Who wouldn’t want to know what was written on the third tablet – at least on the one used in the movie? Well, until writing these lines, I didn’t give it a thought. Surely the movie’s prop master must have simply copied one of the two other tablets, or just put some Hebrew letter gibberish on it anyway. Turns out, I seriously underestimated the Mel Brooks movie. At Jewish Humor Central the lost Five Commandments have finally been found by simply pausing the movie and zooming in on the third tablet. Here’s what I read:
לא תעבר (Lo Ta’avor): You shall not pass.
לא תצחק (Lo Titzkhak): You shall not laugh.
לא תקנה (Lo Tikneh): You shall not buy.
לא תלרט (Lo “tolerate”): You shall not “tolerate” (English transliteration)10.
לא תשבר (Lo Tishbor): You shall not break.
But, of course, break they did, even if we forget about Brooks’ broken, lost and found fifteen commandments for a moment. Because even according to the conventionally accepted storyline, Moses smashed the first set of tablets in anger over the impatient and rebellious children of Israel anyway. Shards here, shards there, shards everywhere.
Hence, it must be nothing but mere coincidence that modern-day cheesecake, after being appropriated by European Jewish immigrants in New York, and traditionally served on Shavuot, isn’t made with a pastry crust any longer, but with broken up graham crackers. Isn’t it peculiar, to serve a cake made of smashed bits to commemorate the Stone Tablets that an enraged biblical Moses shattered to pieces? This coupled guilt, Moses’ anger and Israel’s sin of the Golden Calf, figures in the Bible and remains baked into the Jewish cheesecake.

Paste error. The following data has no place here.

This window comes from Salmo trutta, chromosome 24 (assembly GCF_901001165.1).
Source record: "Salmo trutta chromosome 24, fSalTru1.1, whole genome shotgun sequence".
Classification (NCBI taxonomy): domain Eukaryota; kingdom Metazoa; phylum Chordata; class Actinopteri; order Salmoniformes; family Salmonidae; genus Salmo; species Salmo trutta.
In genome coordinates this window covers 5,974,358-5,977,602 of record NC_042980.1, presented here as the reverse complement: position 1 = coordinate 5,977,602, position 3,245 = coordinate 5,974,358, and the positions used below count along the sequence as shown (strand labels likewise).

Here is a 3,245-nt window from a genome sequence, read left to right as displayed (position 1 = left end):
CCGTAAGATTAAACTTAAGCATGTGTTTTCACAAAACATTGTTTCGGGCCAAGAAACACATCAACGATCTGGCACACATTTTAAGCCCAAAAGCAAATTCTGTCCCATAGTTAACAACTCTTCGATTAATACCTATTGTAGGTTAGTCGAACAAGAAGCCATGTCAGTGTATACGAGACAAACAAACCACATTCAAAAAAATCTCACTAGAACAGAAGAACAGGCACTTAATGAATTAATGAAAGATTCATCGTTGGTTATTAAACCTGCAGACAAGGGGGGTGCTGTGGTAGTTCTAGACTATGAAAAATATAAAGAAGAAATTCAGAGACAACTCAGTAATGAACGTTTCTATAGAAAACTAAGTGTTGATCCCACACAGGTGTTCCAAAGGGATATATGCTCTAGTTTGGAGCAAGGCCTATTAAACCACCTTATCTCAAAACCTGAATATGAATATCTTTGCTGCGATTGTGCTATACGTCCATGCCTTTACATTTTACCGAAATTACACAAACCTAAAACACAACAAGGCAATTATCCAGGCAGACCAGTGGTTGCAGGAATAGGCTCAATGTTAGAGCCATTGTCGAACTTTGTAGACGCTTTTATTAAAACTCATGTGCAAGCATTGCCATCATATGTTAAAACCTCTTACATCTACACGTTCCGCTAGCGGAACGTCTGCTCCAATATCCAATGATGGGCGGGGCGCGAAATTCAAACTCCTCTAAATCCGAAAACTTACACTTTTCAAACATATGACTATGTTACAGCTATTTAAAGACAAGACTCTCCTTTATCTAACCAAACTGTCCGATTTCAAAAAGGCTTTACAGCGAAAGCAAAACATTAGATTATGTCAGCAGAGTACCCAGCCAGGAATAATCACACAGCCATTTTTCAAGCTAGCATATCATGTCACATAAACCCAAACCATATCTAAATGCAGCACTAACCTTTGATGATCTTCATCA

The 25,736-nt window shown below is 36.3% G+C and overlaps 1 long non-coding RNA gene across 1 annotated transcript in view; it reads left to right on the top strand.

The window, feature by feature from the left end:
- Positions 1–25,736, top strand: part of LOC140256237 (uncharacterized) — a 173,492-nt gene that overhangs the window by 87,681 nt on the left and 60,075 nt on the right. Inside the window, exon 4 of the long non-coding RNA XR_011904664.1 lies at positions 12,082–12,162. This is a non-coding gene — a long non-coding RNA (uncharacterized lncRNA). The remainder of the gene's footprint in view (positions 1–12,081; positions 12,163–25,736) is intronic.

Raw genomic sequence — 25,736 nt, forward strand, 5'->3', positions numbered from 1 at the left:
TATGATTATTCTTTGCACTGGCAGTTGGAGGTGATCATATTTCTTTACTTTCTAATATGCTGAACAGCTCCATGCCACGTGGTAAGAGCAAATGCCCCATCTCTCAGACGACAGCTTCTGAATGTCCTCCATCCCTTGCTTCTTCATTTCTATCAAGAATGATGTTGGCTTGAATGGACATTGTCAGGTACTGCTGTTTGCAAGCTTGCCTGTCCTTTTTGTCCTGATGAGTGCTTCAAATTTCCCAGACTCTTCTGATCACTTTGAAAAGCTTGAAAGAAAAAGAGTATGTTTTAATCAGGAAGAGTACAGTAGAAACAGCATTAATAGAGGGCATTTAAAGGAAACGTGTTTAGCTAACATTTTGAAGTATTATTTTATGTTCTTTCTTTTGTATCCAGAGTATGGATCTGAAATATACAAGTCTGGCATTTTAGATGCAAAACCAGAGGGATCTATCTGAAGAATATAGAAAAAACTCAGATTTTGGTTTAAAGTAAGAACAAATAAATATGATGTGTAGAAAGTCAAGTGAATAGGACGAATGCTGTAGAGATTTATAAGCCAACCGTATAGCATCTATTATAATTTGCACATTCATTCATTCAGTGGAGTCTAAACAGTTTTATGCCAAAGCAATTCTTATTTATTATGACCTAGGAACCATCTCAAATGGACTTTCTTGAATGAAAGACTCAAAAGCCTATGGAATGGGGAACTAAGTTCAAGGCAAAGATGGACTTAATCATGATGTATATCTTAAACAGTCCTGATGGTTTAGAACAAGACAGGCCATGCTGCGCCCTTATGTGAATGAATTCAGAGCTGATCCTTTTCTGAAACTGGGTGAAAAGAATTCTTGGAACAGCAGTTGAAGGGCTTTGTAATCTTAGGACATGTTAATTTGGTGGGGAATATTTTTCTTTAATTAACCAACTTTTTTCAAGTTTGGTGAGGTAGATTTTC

In Moses and Monotheism (Der Mann Moses und die monotheistische Religion), Freud scandalously suspected a much bigger crime to be hidden in the sacred text. It was a collective sense of patricidal guilt at the heart of Judaism that he had investigated through psychoanalysis, with the same method of interpretation that he used to reconstruct his patients’ forgotten and repressed memories. His book was published in 1939 upon fleeing almost too late to an idealized London from hated Vienna, where he had lived for 78 years, a place which more than one had started to smash to pieces in their dreams, Stephansdom and Heldenplatz included. For the moment though, only Jewish Vienna’s shops, books, and lives lay murdered and shattered to pieces.